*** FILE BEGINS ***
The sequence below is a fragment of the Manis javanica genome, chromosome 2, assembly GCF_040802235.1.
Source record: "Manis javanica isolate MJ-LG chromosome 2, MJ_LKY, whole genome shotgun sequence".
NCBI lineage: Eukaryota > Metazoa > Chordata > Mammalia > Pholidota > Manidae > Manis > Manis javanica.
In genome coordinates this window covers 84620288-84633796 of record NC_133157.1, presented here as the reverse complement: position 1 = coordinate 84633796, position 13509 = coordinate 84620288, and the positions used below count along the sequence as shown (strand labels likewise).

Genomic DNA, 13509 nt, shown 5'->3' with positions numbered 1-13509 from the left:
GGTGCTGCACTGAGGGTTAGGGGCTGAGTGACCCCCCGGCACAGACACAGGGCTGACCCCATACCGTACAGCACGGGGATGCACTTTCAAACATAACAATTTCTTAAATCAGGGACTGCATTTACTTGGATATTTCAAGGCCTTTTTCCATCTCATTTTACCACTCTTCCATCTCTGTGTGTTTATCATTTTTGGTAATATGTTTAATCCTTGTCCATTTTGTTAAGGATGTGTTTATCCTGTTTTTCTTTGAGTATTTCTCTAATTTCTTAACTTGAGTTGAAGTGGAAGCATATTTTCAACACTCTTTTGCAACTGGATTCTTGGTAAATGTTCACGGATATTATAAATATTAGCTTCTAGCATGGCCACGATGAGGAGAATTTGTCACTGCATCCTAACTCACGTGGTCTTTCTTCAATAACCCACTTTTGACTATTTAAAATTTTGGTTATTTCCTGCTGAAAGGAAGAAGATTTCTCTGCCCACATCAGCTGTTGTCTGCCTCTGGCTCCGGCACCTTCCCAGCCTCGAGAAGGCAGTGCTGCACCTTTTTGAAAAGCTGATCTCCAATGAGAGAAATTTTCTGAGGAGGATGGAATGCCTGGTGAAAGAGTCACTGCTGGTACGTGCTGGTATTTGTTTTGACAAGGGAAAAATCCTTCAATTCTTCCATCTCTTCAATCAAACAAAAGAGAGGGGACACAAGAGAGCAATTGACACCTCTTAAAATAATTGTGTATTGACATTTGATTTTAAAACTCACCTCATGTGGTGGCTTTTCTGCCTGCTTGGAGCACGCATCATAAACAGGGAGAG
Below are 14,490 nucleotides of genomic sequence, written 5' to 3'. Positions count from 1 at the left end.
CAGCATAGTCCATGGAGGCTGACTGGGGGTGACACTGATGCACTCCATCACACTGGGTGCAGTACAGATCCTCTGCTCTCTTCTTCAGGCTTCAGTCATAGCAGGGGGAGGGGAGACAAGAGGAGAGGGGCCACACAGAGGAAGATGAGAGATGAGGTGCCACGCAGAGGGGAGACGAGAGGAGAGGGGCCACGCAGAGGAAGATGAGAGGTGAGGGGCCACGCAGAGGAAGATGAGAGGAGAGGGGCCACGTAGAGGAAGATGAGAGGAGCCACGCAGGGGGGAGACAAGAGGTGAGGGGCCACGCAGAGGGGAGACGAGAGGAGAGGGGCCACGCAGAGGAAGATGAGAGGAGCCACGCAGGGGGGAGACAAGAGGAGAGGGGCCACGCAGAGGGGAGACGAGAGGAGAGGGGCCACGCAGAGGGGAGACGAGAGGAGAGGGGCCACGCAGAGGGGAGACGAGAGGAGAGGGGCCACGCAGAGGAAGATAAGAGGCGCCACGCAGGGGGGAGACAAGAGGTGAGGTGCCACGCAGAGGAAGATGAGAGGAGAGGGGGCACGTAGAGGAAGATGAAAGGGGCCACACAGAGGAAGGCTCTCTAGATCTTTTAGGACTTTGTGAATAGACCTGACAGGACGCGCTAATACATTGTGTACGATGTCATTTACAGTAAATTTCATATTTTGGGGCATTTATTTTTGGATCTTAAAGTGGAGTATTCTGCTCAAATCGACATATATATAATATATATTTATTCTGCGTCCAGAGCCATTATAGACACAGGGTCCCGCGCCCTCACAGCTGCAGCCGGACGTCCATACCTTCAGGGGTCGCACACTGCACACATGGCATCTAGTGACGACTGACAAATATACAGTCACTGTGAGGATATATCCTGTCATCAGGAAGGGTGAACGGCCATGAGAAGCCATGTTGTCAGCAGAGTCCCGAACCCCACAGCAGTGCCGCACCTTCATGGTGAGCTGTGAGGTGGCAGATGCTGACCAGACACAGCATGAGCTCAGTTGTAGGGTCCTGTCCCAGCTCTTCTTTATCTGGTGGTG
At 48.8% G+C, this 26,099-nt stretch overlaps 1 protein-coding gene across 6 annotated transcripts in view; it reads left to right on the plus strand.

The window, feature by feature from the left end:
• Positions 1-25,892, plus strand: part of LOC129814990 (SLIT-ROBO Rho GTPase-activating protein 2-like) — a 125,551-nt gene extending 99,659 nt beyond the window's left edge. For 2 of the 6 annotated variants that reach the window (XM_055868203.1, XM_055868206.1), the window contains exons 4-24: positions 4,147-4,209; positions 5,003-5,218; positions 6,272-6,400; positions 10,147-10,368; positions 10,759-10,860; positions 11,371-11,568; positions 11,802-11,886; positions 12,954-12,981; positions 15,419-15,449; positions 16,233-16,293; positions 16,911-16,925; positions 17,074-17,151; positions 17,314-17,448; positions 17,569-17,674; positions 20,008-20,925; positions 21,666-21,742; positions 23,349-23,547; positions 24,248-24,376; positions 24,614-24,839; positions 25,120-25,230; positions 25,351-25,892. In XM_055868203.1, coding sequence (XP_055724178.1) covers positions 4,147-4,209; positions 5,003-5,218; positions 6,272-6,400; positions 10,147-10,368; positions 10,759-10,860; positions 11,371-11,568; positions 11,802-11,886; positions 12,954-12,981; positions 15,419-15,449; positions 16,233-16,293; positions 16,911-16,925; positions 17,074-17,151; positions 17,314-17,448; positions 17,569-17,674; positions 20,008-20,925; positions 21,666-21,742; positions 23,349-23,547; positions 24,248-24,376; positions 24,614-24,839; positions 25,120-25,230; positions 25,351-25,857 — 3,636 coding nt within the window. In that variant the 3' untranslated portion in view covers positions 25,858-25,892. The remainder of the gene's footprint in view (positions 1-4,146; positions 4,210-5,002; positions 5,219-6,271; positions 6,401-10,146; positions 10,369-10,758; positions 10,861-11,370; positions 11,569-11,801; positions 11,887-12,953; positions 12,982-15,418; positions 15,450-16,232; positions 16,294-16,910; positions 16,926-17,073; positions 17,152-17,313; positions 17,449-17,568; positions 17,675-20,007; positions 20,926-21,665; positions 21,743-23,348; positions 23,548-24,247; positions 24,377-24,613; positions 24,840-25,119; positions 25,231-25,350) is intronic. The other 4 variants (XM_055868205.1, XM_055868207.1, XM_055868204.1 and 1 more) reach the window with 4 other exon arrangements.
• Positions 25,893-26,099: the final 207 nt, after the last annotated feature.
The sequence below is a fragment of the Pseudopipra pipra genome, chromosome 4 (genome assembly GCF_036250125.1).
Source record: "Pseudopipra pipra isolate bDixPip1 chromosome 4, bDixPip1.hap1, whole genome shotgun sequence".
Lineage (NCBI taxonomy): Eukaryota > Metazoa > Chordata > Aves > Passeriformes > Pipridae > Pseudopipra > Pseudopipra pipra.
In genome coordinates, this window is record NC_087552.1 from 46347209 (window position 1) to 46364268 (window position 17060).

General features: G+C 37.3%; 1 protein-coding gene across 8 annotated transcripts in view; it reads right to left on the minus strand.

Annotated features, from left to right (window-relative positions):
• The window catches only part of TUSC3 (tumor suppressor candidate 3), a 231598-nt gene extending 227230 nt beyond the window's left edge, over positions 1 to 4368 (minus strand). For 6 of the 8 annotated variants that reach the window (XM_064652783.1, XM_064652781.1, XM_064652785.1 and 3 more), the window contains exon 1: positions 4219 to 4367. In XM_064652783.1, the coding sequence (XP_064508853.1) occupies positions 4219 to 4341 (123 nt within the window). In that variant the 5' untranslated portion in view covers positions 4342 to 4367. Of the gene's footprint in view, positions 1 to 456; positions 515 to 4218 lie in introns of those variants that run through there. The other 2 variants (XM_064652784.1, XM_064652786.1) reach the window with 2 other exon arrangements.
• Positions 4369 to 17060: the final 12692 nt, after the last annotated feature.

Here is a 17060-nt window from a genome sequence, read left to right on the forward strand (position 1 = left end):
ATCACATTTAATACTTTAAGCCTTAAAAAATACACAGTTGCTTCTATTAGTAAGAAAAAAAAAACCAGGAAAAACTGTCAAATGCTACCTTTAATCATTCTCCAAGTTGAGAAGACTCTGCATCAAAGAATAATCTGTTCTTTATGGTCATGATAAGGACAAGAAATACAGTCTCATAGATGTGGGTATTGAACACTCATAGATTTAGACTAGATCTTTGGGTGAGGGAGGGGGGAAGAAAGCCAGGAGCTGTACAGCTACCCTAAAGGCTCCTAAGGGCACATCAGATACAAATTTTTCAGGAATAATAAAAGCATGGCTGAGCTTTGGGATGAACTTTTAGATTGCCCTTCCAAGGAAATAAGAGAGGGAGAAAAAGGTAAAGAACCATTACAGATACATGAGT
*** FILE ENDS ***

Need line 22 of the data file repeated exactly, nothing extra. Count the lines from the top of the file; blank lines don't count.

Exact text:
ATCACATTTAATACTTTAAGCCTTAAAAAATACACAGTTGCTTCTATTAGTAAGAAAAAAAAAACCAGGAAAAACTGTCAAATGCTACCTTTAATCATTCTCCAAGTTGAGAAGACTCTGCATCAAAGAATAATCTGTTCTTTATGGTCATGATAAGGACAAGAAATACAGTCTCATAGATGTGGGTATTGAACACTCATAGATTTAGACTAGATCTTTGGGTGAGGGAGGGGGGAAGAAAGCCAGGAGCTGTACAGCTACCCTAAAGGCTCCTAAGGGCACATCAGATACAAATTTTTCAGGAATAATAAAAGCATGGCTGAGCTTTGGGATGAACTTTTAGATTGCCCTTCCAAGGAAATAAGAGAGGGAGAAAAAGGTAAAGAACCATTACAGATACATGAGT